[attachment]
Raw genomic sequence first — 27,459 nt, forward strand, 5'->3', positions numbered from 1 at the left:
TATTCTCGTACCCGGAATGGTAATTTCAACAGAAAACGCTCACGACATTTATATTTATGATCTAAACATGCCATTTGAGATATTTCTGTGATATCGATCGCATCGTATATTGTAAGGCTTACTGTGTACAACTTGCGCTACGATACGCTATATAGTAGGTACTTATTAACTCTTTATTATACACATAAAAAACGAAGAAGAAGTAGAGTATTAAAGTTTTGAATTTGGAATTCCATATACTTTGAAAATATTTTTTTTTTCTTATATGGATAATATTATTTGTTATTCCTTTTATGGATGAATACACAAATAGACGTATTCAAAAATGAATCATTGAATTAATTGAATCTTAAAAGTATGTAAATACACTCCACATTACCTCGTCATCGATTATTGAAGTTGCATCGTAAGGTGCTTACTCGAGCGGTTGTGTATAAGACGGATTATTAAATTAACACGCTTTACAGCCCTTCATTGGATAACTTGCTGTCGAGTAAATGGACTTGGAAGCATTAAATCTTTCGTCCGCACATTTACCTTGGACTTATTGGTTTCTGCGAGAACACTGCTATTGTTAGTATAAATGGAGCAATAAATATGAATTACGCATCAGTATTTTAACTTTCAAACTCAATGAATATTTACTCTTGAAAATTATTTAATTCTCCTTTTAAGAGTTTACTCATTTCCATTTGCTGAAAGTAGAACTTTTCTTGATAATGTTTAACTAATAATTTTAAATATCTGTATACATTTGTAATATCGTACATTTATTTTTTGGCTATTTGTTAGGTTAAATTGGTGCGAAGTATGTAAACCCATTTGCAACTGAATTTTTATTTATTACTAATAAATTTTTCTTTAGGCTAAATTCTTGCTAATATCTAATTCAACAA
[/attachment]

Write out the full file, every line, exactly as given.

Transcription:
Raw genomic sequence first — 27,459 nt, forward strand, 5'->3', positions numbered from 1 at the left:
TATTCTCGTACCCGGAATGGTAATTTCAACAGAAAACGCTCACGACATTTATATTTATGATCTAAACATGCCATTTGAGATATTTCTGTGATATCGATCGCATCGTATATTGTAAGGCTTACTGTGTACAACTTGCGCTACGATACGCTATATAGTAGGTACTTATTAACTCTTTATTATACACATAAAAAACGAAGAAGAAGTAGAGTATTAAAGTTTTGAATTTGGAATTCCATATACTTTGAAAATATTTTTTTTTTCTTATATGGATAATATTATTTGTTATTCCTTTTATGGATGAATACACAAATAGACGTATTCAAAAATGAATCATTGAATTAATTGAATCTTAAAAGTATGTAAATACACTCCACATTACCTCGTCATCGATTATTGAAGTTGCATCGTAAGGTGCTTACTCGAGCGGTTGTGTATAAGACGGATTATTAAATTAACACGCTTTACAGCCCTTCATTGGATAACTTGCTGTCGAGTAAATGGACTTGGAAGCATTAAATCTTTCGTCCGCACATTTACCTTGGACTTATTGGTTTCTGCGAGAACACTGCTATTGTTAGTATAAATGGAGCAATAAATATGAATTACGCATCAGTATTTTAACTTTCAAACTCAATGAATATTTACTCTTGAAAATTATTTAATTCTCCTTTTAAGAGTTTACTCATTTCCATTTGCTGAAAGTAGAACTTTTCTTGATAATGTTTAACTAATAATTTTAAATATCTGTATACATTTGTAATATCGTACATTTATTTTTTGGCTATTTGTTAGGTTAAATTGGTGCGAAGTATGTAAACCCATTTGCAACTGAATTTTTATTTATTACTAATAAATTTTTCTTTAGGCTAAATTCTTGCTAATATCTAATTCAACAA